Q:

I want to start applying to colleges. Is it possible to get applications to most colleges now? -- Eager to Start

A:

Many colleges do not make their applications available until late in the summer. A good first step is to go online now to the Common Application website (www.commonapp.org) to see if any of the schools where you are planning to apply will accept the Common Application, which is online Aug. 1. More than 500 colleges and universities accept this application. Using the Common Application can really cut down on the number of applications that you will need to complete.

As soon as you can get the Common Application, you can begin to work on the essays. You will only write on one of the essay choices, and the limit is 650 words. Be aware, however, that some colleges may want you to write additional essays. And some colleges will only require applicants to answer their essay questions. Do find out what essays you will need to write before you begin writing any.

According to Dr. Rachelle Wolosoff of CollegeSearchExpert.com, you can start brainstorming ideas for the Common Application essay as well as the supplemental essays, even if they are not out yet. She says that one of the common essays for most colleges is: Why XYZ college? Why are you choosing us?

Here are the 2015-2016 Common Application essay prompts. New language appears in italics:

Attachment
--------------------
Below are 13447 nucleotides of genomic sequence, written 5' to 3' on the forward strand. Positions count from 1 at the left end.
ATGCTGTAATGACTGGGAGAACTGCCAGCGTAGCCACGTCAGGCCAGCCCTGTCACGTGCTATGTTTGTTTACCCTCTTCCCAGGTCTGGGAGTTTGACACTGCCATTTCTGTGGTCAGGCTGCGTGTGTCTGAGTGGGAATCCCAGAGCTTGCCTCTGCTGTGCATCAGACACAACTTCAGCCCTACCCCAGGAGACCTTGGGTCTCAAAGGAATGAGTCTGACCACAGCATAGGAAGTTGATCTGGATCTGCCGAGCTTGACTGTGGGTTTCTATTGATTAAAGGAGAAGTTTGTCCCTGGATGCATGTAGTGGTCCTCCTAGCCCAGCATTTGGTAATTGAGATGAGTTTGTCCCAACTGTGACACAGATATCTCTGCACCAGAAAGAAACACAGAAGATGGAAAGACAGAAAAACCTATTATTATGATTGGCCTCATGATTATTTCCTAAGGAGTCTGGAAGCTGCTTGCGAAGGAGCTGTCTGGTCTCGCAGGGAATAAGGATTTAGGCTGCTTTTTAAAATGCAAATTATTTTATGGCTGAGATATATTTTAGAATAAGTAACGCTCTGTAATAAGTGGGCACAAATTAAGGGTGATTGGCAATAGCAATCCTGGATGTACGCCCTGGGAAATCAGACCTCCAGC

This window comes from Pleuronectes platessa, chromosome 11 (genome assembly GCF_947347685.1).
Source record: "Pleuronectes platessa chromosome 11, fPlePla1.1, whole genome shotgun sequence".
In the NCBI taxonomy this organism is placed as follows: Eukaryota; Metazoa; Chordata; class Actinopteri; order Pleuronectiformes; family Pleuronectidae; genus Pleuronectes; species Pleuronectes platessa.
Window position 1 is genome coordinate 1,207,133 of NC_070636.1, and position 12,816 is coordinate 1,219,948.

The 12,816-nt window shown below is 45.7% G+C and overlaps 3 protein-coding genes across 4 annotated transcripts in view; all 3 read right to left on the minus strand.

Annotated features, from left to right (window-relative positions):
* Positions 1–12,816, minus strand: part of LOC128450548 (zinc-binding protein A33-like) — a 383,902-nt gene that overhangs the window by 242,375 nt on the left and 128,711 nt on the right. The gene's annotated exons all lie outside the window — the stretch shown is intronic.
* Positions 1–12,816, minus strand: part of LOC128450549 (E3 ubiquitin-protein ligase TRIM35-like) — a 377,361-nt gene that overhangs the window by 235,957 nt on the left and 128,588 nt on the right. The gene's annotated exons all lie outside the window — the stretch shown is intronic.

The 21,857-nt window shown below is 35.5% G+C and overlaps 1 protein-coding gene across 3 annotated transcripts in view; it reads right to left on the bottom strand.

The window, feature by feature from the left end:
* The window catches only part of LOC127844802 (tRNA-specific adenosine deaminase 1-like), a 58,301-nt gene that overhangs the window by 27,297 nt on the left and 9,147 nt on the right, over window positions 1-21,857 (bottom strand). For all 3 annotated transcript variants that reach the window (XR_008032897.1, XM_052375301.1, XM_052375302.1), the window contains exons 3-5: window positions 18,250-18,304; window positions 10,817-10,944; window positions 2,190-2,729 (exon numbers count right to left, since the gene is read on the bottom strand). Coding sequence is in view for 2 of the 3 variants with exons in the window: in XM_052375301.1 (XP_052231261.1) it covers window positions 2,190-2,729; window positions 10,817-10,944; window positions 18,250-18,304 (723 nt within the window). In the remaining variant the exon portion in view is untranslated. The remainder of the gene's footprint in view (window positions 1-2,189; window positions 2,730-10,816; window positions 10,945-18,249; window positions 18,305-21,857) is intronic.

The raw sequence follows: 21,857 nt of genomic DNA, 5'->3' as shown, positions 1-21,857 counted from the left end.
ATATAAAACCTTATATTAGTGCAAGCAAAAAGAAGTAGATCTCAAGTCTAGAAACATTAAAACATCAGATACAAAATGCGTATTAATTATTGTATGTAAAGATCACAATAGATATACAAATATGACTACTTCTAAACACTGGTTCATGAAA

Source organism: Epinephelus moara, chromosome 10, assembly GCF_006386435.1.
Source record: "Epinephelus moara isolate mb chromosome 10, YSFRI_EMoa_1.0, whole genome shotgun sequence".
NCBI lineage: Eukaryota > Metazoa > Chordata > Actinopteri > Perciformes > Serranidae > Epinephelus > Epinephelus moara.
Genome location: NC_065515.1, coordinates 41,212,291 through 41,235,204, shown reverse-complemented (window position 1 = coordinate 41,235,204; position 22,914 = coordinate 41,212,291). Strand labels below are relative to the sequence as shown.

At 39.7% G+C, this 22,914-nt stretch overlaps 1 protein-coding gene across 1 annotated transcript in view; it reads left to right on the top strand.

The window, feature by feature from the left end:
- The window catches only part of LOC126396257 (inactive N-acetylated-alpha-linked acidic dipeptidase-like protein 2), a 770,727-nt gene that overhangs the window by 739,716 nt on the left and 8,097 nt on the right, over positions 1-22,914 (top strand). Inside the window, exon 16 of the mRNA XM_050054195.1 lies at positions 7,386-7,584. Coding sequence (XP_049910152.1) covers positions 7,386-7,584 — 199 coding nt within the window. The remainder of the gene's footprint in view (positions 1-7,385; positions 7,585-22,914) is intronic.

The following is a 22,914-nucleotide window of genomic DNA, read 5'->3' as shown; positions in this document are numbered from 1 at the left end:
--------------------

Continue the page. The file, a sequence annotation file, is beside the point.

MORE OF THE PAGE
1. Some students have a background, identity, interest or talent that is so meaningful they believe their application would be incomplete without it. If this sounds like you, then please share your story.

2. The lessons we take from failure can be fundamental to later success. Recount an incident or time when you experienced failure. How did it affect you, and what did you learn from the experience?

3. Reflect on a time when you challenged a belief or idea. What prompted you to act? Would you make the same decision again?

4. Describe a problem you've solved or a problem you'd like to solve. It can be an intellectual challenge, a research query, an ethical dilemma -- anything that is of personal importance, no matter the scale. Explain its significance to you and what steps you took or could be taken to identify a solution.

5. Discuss an accomplishment or event, formal or informal, that marked your transition from childhood to adulthood within your culture, community or family.